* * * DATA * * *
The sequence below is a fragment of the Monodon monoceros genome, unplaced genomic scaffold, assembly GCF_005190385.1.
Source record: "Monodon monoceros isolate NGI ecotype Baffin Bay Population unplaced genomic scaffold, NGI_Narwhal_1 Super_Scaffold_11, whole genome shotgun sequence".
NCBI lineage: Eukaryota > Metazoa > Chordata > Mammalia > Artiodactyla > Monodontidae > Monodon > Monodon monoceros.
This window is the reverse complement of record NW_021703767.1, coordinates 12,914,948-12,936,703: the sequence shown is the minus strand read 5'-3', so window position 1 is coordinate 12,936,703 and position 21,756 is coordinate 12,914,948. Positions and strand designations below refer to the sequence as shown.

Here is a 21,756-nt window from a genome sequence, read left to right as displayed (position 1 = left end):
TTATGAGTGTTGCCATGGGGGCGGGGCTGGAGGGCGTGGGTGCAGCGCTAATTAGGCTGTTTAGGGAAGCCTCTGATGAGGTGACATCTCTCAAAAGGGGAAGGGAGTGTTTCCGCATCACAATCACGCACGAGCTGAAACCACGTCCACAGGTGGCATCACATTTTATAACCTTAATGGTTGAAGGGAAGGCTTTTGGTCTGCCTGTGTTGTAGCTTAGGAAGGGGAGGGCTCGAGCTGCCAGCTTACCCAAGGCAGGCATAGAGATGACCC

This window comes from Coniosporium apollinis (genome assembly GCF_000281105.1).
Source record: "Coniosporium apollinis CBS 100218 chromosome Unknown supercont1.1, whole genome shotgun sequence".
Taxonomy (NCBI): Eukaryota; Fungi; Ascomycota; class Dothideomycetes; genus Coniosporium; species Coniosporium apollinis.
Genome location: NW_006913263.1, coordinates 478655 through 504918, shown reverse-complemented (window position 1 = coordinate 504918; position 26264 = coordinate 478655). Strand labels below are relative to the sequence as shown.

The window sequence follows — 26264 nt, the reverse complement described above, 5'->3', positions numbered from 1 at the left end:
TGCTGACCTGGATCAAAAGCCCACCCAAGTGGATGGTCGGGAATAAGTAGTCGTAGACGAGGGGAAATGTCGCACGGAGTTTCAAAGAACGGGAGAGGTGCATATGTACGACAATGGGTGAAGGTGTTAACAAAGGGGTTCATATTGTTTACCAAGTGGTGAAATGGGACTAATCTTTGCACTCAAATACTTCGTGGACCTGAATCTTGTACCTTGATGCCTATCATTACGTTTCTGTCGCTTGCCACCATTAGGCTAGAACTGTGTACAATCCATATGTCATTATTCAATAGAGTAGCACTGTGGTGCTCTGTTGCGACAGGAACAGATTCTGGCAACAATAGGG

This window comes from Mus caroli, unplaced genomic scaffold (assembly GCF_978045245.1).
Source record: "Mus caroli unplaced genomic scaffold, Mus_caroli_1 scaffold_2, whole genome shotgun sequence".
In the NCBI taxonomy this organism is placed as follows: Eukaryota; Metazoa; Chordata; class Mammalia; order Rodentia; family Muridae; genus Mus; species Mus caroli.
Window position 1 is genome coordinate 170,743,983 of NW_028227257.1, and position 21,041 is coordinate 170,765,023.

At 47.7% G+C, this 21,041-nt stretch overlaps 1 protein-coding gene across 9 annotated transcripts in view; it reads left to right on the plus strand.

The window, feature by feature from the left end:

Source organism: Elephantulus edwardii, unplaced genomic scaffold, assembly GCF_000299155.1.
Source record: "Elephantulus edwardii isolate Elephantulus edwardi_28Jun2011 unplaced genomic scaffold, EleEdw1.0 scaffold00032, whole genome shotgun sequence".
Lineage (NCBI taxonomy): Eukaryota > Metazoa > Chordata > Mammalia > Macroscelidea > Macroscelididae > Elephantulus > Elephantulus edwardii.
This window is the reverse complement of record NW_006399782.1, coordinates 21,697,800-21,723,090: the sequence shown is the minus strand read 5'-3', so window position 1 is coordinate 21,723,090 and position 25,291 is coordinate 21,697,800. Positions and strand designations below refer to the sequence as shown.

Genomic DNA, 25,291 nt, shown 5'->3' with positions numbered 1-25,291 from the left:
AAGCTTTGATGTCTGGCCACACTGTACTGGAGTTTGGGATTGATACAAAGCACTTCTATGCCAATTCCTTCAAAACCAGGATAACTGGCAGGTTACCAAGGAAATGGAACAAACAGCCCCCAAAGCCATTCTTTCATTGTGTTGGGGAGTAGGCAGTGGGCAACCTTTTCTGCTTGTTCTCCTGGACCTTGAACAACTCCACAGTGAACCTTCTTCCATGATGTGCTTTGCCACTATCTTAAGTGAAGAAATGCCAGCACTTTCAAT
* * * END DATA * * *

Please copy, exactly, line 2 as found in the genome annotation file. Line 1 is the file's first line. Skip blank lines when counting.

Source record: "Monodon monoceros isolate NGI ecotype Baffin Bay Population unplaced genomic scaffold, NGI_Narwhal_1 Super_Scaffold_11, whole genome shotgun sequence".